INDIAN JOE was owned by Kevin Frost of Co. Clare when he started racing and he wasted no time in making an impression on the world of greyhound racing. He was barely more than a novice at only twenty-one months old when he ran in the qualifying heats for the 1978 Irish Derby, his first big event.
A large dog, weighing 77lbs, he was beaten by five lengths in his first-round heat, finishing third and only just qualifying for round two in which he was again beaten, this time by two lengths into second. In his quarter-final heat he trapped with his usual tremendous speed and, from his favourite trap six, ran on to win by four lengths from Excellent Choice in 29.22sec, one of the fastest times of the entire competition. In her quarter-final heat Penny County, the eventual winner, clocked 29.44sec, and in her semi got the better of Indian Joe, beating him by four lengths with Indian Joe drawing trap one for the final.
From such an unfavourable draw, it came as no surprise that he found himself in trouble at the first bend from which he could not recover. He finished last but, in reaching the decider, had shown that the youngest greyhound taking part possessed the qualities which made him a greyhound to command the closest of attention in future.
Four weeks later he lined up for the important Carroll’s International at Dundalk and, once again, had with him the Derby finalists, Nameless Pixie, Airmount Champ and Distant Clamour, who were joined by Tough Decision and Desert Pilot. It was a particularly good field.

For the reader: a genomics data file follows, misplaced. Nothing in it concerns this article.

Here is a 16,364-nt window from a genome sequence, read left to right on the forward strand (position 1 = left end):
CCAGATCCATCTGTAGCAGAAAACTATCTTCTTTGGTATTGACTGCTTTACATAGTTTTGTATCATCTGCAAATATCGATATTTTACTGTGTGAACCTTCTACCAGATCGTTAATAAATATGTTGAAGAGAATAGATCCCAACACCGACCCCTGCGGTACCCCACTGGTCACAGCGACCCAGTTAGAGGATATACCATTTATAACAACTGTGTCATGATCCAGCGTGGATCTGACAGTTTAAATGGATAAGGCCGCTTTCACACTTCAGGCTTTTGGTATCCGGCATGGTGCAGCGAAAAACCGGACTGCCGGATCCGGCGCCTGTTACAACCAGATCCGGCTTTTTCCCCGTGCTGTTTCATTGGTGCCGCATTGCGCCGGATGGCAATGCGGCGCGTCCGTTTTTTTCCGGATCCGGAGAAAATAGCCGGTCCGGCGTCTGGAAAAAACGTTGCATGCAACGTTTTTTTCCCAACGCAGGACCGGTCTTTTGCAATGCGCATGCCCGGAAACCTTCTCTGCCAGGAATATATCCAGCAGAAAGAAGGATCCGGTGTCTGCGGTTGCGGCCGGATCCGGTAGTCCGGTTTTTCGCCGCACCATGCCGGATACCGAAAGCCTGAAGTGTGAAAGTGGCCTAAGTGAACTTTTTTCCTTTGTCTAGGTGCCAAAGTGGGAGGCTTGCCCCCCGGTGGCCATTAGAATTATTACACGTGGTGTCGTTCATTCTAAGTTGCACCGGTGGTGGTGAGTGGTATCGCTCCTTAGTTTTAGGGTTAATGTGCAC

Again, Indian Joe was drawn on the inside, a position not to his liking but he was away from the traps like lightning and in front by the time they hit the backstretch. It was only in the last few strides that the persistent Distant Clamour got in front to beat him by less than half a length in 29.53sec with Nameless Pixie back in third.
After a winter resting, Indian Joe made the journey to England in May 1980 to contest the English Derby and, at White City, London, he won his first-round heat by one and a quarter lengths, beating Hurry on Bran. Though those who saw the race firmly believed that both dogs were good enough to go right through the event, few would have thought that this was to be the order in which they would finish in the final a fortnight later. The two dogs were again drawn together in the second round but, this time, the order was reversed.
In the third round, Hurry On Bran won his heat by four lengths while Indian Joe could only finish in third behind Knockrour Slave and Young Breeze in his qualifier. Indeed, he was fortunate to get through, having just pipped Nameless Pixie by a short head to claim the third qualifying spot. In his semi-final, he again had to settle for third behind Hurry On Bran but that was enough to make it through to the 50th running of the Greyhound Derby on 28 June for a then world record first prize of £35,000.
Indian Joe drew six, his great rival Hurry On Bran five and the stage was set for one of the great Derbys. Both were wide seeds and they shared joint favouritism at 13-8. Surprisingly, they were slow away and there was considerable bumping on the first bend but Indian Joe kept out wide and out of trouble and stole the race there and then.
John Hayes’ charge went on to win by a length in 29.68sec, with Hurry on Bran a worthy runner up and Young Breeze third. Before the final the dog had been sold to Belfast bookmaker Alf McLean for a reported £40,000 and he was to change hands several times before he died as a family pet, in 1987.